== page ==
Sunday, March 07, 2010

we are all microbes

Astrobiology | AM: In Microcosmos, you detailed four specific microorganisms that you thought were involved, through symbiogenesis, in the creation of various eukaryotic cells, the type of cells that animals and plants are made of. At the time, those ideas were not well accepted. Has that changed?

Lynn Margulis: Well, we've won three out of four.

Nobody today doubts that chloroplasts began as cyanobacteria. Chloroplasts are the little green dots in the cells of plants and algae, in which all photosynthesis occurs. Photosynthesis, the conversion of sunlight as energy to food and cell material, is fundamentally a bacterial virtuosity. It began in a specific group of oxygen-producing photosynthetic bacteria that, by definition, are cyanobacteria. If they're green, they're photosynthetic. They make food only in the sunlight, because they require sunlight for their source of energy. They take carbon dioxide out of the atmosphere, and fix it, that is, chemically change it to food and body, and they produce oxygen as waste. That series of changes is done by cyanobacteria exclusively. They're the only organisms that can make the oxygen and make the food that everything else needs.

Well, you say, can't plants do that? And the answer is yes, but plants are something that hold up cyanobacteria. That's all plants are. It's the cyanobacteria in the plants that do that transformation. You say, well, can't algae in the water, green water scum, can't they do it? And the answer is, yes, but the algae are something that brings the little green things inside the scum to the light. So the answer is: nothing but cyanobacteria can make our food and produce our oxygen.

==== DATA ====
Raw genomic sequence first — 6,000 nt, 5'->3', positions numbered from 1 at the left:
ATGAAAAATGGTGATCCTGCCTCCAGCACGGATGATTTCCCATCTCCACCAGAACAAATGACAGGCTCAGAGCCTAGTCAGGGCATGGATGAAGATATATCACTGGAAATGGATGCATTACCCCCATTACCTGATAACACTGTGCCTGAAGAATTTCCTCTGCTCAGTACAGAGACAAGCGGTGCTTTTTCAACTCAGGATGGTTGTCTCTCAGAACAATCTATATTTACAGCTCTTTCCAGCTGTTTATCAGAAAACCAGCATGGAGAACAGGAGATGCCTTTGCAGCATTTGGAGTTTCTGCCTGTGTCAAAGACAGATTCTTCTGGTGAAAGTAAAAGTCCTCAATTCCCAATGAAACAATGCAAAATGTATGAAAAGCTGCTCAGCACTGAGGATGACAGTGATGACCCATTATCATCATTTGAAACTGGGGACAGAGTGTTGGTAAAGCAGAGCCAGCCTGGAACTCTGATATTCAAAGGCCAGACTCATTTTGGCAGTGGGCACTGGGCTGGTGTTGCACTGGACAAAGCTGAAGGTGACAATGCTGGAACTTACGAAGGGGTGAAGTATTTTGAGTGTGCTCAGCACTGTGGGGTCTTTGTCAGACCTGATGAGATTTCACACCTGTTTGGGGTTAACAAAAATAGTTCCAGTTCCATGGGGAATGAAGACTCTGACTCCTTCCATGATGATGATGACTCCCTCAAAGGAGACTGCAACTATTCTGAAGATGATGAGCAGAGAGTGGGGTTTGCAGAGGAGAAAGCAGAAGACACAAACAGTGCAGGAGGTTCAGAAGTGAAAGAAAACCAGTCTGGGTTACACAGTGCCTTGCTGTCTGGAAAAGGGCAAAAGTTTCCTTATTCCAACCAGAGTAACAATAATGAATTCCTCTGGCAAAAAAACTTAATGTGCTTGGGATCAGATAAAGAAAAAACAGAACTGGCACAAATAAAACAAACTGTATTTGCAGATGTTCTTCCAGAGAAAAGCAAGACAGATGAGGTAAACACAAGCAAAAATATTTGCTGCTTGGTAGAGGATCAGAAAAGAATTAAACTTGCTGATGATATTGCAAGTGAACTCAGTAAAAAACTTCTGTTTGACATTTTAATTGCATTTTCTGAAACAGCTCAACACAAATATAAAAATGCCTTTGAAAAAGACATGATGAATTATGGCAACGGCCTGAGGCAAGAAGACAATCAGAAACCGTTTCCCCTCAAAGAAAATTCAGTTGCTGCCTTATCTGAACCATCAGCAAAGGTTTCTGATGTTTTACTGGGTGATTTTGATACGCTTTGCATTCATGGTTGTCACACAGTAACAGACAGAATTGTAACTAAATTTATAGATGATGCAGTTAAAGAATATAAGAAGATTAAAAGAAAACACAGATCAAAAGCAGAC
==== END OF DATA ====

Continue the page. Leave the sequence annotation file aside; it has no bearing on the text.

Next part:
We like to call them the greater bacteria, or the greatest bacteria, because they are. And they're in only three forms: they're in cyanobacteria (what used to be called blue-green algae) all by themselves; or they're in algae; or they're in plants. But fundamentally, if you cut them out of the plant cell, and throw away the rest of the plant cell, the little green dot is the only thing that can do that oxygen production. That is the greatest achievement of life on Earth, and it occurred extremely early in the history of life. Who knows whether it's 3 billion years ago, or 2.7 billion, or 3.5 billion, but it's that kind of time. And the idea that those little organelles, those little bodies inside of cells, started as free-living cyanobacteria is completely accepted by everybody who even thinks about these problems.

So that's one out of four.